Rachel is an executive at an AI company doing more than training assistants but is eventually planning to deploy artificial intelligence that could become executives at companies. But, beyond her work, she is a wife who has wanted to have a child eventually, but with so much to do at her day job, the idea of getting physically pregnant never seemed to be at the right time.

Alvy (Chiwetel Ejiofor)

Alvy is a botanist who teaches about plants at a local school and is very adamant about having actual greenery versus holographic plants. This makes him a bit of an outlier in modern times, as nature has become almost a foreign concept or something more of an uncommon luxury than a hobby.

Review


Community Rating: 75% (1 votes)


Our Rating: Mixed (Divisive)

Highlights

A Realistic Look Into The Future

The sci-fi side of “The Pod Generation” is immensely fascinating. For those who may remember “The Jetsons” and other shows and movies decades ahead of their time in predicting the future, in many ways, you can see “The Pod Generation” inspiring some scientists about how birthing could be done in the future.

Alongside that, you can see the culture shift away from nature, technology becoming not an adversary, especially artificial intelligence, but another tool that makes life easy and lessens creativity and critical thinking. Scary ideas, I’m sure, but like canning food and other means that were pertinent to survival for most in the past, you can see this genuinely being where humanity heads.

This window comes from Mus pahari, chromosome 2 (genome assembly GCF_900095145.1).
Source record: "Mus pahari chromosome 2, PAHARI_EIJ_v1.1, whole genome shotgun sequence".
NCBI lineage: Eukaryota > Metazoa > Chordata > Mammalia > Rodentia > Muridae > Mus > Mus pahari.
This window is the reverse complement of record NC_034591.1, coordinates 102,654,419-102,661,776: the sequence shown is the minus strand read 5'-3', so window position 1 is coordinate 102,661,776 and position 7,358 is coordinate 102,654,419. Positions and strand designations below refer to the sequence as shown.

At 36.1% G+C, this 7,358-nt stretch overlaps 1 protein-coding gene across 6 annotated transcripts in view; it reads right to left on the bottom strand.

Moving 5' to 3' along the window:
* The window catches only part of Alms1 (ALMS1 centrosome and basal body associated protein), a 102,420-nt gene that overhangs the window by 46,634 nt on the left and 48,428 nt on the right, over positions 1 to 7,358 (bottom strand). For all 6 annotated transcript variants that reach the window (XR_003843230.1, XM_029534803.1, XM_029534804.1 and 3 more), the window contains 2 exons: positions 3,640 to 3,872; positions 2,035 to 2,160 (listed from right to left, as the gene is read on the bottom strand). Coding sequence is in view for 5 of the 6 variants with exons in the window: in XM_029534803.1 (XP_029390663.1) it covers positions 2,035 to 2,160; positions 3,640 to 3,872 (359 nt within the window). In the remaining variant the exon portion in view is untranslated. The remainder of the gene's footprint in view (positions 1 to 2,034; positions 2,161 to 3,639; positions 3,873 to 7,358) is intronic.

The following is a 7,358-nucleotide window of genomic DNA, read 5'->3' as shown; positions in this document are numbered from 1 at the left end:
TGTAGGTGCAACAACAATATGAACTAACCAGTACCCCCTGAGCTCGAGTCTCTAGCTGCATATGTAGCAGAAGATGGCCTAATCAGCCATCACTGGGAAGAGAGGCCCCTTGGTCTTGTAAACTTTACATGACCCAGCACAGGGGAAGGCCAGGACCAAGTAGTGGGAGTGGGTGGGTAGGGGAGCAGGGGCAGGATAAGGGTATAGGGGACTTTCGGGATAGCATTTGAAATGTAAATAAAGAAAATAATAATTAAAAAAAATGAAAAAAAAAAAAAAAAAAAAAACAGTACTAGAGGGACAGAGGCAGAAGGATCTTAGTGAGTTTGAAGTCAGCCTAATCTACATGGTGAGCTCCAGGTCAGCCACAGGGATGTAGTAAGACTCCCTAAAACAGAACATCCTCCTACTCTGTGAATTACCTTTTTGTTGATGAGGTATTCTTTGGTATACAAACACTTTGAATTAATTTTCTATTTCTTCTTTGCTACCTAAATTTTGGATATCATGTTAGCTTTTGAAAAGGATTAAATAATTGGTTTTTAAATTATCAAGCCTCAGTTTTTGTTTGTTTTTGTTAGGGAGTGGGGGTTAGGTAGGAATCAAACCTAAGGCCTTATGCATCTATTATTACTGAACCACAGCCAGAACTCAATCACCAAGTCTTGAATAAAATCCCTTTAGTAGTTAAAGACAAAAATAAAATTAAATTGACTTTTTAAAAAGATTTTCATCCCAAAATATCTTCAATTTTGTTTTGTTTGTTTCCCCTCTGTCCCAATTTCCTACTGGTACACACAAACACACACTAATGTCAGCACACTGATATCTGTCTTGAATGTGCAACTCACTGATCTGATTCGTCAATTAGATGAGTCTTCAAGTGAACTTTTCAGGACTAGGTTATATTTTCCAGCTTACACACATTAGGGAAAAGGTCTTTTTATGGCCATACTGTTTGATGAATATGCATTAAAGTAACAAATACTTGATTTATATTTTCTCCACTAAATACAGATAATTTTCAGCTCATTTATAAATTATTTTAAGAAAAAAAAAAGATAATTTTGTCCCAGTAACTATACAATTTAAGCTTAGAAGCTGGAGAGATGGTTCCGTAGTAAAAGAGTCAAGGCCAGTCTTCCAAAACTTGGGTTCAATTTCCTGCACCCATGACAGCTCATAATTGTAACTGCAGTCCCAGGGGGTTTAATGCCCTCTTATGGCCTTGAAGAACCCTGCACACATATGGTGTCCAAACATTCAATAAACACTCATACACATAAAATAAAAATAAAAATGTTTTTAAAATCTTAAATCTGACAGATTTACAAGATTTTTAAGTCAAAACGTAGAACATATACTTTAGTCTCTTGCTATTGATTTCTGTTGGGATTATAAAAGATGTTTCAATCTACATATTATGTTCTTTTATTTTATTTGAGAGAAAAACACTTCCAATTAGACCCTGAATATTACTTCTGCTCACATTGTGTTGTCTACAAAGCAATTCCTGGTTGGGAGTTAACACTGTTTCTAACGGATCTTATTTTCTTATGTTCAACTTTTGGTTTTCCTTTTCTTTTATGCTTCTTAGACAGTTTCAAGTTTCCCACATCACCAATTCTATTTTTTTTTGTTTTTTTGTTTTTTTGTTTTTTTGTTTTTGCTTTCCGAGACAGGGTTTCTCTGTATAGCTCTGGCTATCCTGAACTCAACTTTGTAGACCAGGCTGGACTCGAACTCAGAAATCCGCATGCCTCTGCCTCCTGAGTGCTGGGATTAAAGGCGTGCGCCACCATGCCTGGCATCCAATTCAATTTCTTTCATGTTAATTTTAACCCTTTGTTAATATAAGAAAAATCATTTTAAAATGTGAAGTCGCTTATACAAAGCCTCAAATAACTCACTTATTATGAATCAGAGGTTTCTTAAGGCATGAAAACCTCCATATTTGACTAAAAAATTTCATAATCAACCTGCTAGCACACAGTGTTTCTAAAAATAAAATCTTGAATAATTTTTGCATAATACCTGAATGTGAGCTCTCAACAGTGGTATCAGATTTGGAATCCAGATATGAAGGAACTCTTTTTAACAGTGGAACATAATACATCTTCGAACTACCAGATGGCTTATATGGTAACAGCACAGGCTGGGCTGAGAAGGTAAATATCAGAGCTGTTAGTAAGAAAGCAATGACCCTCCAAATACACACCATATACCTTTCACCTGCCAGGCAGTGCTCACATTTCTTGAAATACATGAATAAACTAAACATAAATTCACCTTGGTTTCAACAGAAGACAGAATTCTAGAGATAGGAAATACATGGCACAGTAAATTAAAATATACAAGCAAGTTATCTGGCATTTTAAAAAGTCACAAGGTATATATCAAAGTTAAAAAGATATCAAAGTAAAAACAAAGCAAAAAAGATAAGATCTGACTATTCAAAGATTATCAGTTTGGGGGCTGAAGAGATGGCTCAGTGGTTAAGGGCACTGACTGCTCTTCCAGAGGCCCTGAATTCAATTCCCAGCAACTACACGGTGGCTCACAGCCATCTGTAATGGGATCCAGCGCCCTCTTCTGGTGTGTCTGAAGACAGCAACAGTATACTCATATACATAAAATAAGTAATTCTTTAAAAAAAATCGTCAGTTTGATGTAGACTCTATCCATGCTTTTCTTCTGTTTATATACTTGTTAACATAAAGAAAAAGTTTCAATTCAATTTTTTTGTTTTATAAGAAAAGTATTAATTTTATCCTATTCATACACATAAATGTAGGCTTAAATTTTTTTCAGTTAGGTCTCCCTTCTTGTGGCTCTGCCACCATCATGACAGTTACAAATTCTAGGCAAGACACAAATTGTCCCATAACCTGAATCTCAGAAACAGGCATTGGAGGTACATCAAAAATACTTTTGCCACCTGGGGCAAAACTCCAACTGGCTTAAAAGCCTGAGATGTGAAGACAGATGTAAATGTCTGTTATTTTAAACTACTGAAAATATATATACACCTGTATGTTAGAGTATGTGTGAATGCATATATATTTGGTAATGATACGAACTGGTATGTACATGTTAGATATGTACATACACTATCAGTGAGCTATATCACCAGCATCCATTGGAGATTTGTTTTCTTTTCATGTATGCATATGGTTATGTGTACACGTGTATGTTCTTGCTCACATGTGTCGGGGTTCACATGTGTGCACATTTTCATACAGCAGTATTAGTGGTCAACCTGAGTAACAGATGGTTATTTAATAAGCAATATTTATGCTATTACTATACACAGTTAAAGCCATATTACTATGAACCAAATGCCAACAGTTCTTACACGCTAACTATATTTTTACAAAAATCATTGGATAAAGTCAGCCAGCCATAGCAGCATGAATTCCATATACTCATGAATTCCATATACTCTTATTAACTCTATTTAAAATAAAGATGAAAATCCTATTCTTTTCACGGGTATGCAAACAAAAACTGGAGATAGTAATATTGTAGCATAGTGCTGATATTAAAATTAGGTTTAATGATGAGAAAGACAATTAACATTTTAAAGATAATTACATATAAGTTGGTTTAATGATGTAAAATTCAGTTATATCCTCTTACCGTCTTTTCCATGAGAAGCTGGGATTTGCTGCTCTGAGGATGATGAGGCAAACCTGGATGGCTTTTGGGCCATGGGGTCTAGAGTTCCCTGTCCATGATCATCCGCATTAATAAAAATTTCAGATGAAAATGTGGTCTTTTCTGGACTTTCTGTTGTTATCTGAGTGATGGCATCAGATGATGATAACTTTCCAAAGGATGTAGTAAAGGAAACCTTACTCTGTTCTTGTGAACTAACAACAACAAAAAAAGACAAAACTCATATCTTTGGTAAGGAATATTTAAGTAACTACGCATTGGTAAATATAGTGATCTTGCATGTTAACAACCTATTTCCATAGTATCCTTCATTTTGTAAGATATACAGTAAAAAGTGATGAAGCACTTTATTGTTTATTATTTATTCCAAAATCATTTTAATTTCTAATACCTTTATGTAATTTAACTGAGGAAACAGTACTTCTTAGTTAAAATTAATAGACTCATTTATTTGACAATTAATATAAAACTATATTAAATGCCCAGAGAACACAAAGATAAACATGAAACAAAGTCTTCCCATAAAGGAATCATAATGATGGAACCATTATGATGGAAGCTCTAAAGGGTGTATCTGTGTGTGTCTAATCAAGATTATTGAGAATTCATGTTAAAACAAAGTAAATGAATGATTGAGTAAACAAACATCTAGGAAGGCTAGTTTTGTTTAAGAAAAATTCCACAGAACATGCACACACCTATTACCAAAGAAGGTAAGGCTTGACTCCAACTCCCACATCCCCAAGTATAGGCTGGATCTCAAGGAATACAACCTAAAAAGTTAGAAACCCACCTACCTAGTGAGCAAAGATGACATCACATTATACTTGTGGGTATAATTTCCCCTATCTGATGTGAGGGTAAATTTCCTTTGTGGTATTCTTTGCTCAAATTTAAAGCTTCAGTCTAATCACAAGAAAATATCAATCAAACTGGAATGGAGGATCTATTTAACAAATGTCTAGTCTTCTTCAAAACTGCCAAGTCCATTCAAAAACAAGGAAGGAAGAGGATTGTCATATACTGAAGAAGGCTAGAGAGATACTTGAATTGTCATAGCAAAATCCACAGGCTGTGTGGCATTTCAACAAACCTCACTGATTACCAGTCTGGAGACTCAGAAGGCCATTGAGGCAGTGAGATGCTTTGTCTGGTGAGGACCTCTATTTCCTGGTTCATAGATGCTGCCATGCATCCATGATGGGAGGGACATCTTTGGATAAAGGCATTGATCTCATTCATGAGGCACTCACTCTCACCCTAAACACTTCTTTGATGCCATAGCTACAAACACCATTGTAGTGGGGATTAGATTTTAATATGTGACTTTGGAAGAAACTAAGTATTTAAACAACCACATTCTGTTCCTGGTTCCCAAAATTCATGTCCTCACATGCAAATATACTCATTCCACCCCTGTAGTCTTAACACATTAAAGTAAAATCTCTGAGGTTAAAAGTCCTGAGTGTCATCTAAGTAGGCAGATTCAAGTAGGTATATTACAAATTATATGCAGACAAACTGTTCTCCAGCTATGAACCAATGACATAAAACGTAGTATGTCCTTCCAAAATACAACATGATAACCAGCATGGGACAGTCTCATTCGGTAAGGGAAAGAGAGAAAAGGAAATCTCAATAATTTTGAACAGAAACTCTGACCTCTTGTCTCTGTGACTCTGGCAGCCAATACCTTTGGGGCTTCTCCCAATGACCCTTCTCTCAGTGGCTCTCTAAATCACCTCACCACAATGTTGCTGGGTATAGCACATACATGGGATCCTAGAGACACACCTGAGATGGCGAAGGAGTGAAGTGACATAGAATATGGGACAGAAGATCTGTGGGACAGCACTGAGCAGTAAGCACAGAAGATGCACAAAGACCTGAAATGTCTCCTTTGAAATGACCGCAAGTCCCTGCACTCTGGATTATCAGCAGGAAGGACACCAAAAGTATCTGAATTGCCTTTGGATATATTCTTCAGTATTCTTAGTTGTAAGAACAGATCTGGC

The only question is, will it only take a little less than 80 years for the real world to mirror that of “The Pod Generation?”

The Evolution Of Child-Rearing and Motherhood

Piggybacking off the first topic, what is also interesting to watch is Rachel’s internal issues with becoming a mother. Note: She wants to have a child, but with seeing physically pregnant women and she has a pod, you can tell there is this feeling or question if she is missing out.